(III) John Parker, son of Samuel Parker (2), was born at Groton, in 1694. He married in that town, May 22, 1719, Joanna Ames. Children, born in Groton: 1. John, December 12, 1719. 2. Robert, January 20, 1720. 3. Jerusha, June 20, 1725. 4. Sarah, June 8, 1727. 5. Beulah, October 10, 1729. 6. Jonathan, December 1, 1732 (twin). 7. Relief (twin), December 1, 1732. 8. Deborah, June 4, 1736. 9. Oliver, mentioned below...-p1865

William Richard Cutter, Genealogical and Personal Memoirs Relating to the Families of Boston and Eastern Massachusetts, Volume 4(Google eBook) Lewis Historical Publishing Company, 1910 Boston (Mass.)

When I saw the name of Beulah's mother, I recognized it immediately.

To be continued.

Monday, November 17, 2014


Continuing the story of my search to confirm the identities of the parents of
Lydia Phelps, my 5x great grandmother:

I originally had Lydia's parents and Jonathan Phelps and Beulah Parker of
Groton, Ma. and then Hollis, New Hampshire. Sampson Read had cast doubt
on that in his genealogy of his family because of an interview with Betsey
(Ames)Putnam, my 4x great grandaunt, Betsey claimed that Jonathan Phelps
was a Scotsman because of stories Lydia had told her as a child.

The death date I had for Lydia's father Jonathan was 25Nov 1758.  Looking in the
Middlesex County, MA: Probate File Papers, 1648-1871 on the American Ancestors
website, I found this file:

((Middlesex County, MA: Probate File Papers, 1648-1871.Online database. New England Historic Genealogical Society, 2014. 
(From records supplied by the Massachusetts Supreme Judicial Court Archives.)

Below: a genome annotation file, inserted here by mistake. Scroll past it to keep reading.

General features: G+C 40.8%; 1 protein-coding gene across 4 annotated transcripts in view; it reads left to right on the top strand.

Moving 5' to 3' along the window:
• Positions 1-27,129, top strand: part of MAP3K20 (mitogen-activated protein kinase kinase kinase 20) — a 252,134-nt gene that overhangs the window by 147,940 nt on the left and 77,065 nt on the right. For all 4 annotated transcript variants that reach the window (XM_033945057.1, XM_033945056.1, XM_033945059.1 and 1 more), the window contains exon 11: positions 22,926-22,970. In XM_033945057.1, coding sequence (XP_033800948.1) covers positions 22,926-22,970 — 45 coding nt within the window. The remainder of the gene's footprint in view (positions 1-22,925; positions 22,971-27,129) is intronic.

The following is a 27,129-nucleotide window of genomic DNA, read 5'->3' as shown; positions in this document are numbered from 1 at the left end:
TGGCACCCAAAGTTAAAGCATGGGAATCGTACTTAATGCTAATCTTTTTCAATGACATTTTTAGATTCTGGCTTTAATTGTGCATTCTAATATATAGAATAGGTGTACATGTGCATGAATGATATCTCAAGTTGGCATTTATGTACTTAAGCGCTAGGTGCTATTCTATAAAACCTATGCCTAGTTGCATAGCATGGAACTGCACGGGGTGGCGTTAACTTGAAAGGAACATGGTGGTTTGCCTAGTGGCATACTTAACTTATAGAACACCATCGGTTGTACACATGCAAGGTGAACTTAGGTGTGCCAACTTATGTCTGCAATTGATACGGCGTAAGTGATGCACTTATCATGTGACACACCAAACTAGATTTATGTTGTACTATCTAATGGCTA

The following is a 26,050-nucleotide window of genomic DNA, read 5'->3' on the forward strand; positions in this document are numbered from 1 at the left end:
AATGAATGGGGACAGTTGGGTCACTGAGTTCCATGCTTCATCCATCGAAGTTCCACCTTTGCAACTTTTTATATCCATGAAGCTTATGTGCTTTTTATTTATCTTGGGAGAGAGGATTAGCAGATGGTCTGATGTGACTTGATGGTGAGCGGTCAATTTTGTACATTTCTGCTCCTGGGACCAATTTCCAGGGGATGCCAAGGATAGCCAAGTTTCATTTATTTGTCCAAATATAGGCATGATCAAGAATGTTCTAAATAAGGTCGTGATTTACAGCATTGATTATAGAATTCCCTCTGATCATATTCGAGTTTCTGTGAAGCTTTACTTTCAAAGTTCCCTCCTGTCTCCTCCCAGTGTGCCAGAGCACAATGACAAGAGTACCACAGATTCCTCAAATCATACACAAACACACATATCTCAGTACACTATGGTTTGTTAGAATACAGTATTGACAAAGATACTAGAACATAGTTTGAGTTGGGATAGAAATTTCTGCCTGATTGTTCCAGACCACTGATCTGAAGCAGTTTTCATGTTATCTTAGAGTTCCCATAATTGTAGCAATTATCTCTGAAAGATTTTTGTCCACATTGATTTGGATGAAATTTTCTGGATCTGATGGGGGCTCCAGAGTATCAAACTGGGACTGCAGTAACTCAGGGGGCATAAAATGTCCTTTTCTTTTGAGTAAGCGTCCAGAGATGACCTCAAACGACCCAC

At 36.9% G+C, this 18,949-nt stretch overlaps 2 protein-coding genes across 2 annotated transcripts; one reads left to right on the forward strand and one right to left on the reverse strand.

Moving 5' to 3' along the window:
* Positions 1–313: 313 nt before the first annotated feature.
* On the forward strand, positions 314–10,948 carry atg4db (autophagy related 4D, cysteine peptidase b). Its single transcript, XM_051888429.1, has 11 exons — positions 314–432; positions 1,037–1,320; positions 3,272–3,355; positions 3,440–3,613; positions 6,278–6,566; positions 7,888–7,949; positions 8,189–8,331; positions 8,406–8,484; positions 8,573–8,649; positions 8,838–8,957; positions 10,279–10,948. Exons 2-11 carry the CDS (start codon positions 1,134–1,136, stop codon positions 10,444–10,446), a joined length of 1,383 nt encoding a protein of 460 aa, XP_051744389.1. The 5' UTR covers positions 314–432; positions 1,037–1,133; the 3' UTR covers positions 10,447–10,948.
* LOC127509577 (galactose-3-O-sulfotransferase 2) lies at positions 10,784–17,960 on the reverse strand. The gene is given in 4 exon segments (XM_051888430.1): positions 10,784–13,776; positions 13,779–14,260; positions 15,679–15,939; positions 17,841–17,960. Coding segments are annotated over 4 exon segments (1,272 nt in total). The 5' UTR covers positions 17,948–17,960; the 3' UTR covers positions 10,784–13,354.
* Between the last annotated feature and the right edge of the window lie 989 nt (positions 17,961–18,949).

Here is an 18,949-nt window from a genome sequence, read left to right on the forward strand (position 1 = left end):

I opened the file and looking at the first image I knew it was the right Jonathan

((Middlesex County, MA: Probate File Papers, 1648-1871.Online database. New England Historic Genealogical Society, 2014.
(From records supplied by the Massachusetts Supreme Judicial Court Archives.) ))

The document reads:
To the Honourable Saml Danforth,  Esq, Judge of
Probate for the County of Middlesex
These are to inform your Honour that it is my Desire
that you would appoint Capt Abel Lawrance of Groton
Administrator to ye estate of my husband Jonathan
Phelps Late of Groton Deceased & in so doing you oblige
your Humble Servt.
Groton March 12th 1759 Bulah Phelps
P:S: It is my desire my Brother Robert Parker
should be Gardian for my children Viz Joanna
Lydia Jonathan and Francis.

The rest of the file consists of images of the inventory of the estate, most of which
went to Beulah (Parker) Phelps.

Next I went to  website for the Memorial Hall Library of Andover, Ma. , specifically to
the page for the Abbott Genealogies. These are collected genealogies written by my
distant cousin Charlotte Helen Abbott . She was a well known genealogist who wrote
a series of columns on the histories of Andover families for the local town newspaper.
One of those families was the Phelps family.

I'll discuss what she wrote about Jonathan Phelps and Beulah Parker in my next post.

To be continued...

Saturday, November 15, 2014


A few years back I posted about the question of the identities of the parents of
Lydia (Phelps) West, my 5x great grandmother. The original information I had
was that she was the daughter of Jonathan Phelps and Beulah Parker of Groton,
Massachusetts. Then seven years ago I found this: